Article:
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Norway's Arctic islands at their hottest since Viking era: scientists

by Staff Writers
Oslo (AFP) Dec 11, 2007
Norway's Arctic archipelago of Svalbard recently experienced its highest temperatures since the end of the Viking Age around 800 years ago, the Norwegian Polar Institute said Tuesday.

Analysis of ice taken from Lomonosovfonna, one of the highest glaciers on Svalbard, confirms that recent local temperatures have been at their highest since the 13th century, the institute said in a statement.

"And the warming is accelerating," Elisabeth Isaksson, one of the glaciologists at the institute, told AFP.

The institute in 1997 removed ice cores from the glacier containing climate information dating back 800 years and it has only recently finished analysing the wealth of data.

Thermometer measurements taken since 1911 meanwhile show that 2006 was the warmest year on record in the archipelago.

During the Viking Age, which was much warmer than the following centuries, people from Europe's Nordic region had access to ice-free seas all the way to Greenland and North America, Isaksson said.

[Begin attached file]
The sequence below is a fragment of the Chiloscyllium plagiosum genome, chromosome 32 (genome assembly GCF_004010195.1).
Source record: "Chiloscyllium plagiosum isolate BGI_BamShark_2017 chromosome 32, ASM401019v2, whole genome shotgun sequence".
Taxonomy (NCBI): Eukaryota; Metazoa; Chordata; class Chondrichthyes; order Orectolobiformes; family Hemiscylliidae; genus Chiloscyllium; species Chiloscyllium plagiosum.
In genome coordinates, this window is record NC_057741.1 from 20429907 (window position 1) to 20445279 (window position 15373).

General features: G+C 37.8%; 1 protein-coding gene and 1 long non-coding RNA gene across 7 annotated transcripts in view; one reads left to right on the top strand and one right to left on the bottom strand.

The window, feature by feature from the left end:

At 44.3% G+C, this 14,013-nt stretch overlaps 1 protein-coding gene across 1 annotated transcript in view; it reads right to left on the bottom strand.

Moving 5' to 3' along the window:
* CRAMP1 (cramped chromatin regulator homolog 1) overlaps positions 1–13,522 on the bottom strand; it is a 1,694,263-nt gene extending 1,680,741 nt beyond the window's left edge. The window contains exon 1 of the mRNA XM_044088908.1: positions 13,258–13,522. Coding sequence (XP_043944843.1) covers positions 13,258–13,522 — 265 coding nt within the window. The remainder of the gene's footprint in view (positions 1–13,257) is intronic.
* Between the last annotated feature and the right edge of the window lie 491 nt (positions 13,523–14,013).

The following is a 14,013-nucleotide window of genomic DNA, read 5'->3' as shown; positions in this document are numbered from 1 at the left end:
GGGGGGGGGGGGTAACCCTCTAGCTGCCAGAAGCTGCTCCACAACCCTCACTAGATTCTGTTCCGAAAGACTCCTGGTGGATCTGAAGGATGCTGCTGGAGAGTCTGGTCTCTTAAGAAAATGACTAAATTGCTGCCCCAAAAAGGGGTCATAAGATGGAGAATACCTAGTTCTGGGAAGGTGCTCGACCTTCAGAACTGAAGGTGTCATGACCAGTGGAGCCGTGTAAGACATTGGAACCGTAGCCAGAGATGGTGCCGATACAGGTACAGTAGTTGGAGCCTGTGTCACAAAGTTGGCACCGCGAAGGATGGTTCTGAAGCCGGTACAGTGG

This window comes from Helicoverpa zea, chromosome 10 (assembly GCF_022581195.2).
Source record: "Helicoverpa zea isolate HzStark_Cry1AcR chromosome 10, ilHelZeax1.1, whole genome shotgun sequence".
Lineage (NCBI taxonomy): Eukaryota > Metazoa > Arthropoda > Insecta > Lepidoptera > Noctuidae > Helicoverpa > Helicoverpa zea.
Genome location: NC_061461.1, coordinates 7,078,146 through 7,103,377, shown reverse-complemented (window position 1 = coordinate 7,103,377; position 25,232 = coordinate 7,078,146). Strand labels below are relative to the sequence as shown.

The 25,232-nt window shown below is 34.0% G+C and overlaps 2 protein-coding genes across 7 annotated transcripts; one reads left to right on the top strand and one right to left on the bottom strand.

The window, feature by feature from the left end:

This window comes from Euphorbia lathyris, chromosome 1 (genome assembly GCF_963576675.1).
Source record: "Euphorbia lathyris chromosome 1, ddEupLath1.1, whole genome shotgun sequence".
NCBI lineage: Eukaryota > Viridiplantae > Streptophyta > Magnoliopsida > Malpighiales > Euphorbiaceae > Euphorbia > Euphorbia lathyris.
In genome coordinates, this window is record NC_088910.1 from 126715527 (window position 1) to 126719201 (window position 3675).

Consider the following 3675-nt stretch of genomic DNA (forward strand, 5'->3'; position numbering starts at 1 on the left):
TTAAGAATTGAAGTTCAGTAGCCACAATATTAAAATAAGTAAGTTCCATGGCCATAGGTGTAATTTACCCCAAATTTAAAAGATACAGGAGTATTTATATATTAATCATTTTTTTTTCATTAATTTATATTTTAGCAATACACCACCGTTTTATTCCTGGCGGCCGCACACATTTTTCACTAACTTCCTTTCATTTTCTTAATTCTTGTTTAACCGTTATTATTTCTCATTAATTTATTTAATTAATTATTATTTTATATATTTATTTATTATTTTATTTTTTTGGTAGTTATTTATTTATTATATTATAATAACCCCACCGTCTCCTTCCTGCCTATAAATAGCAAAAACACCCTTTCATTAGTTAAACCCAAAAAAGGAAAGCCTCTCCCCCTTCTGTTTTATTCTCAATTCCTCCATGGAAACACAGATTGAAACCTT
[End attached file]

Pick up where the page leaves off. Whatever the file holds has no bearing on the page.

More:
The ice core samples did not go deep enough however to determine the exact temperatures at the time, she said.

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Current Melting Of Greenland Ice Mimics 1920s-1940s Event
Columbus OH (SPX) Dec 11, 2007
Two researchers here spent months scouring through old expedition logs and reports, and reviewing 70-year-old maps and photos before making a surprising discovery. They found that the effects of the current warming and melting of Greenland 's glaciers that has alarmed the world's climate scientists occurred in the decades following an abrupt warming in the 1920s.







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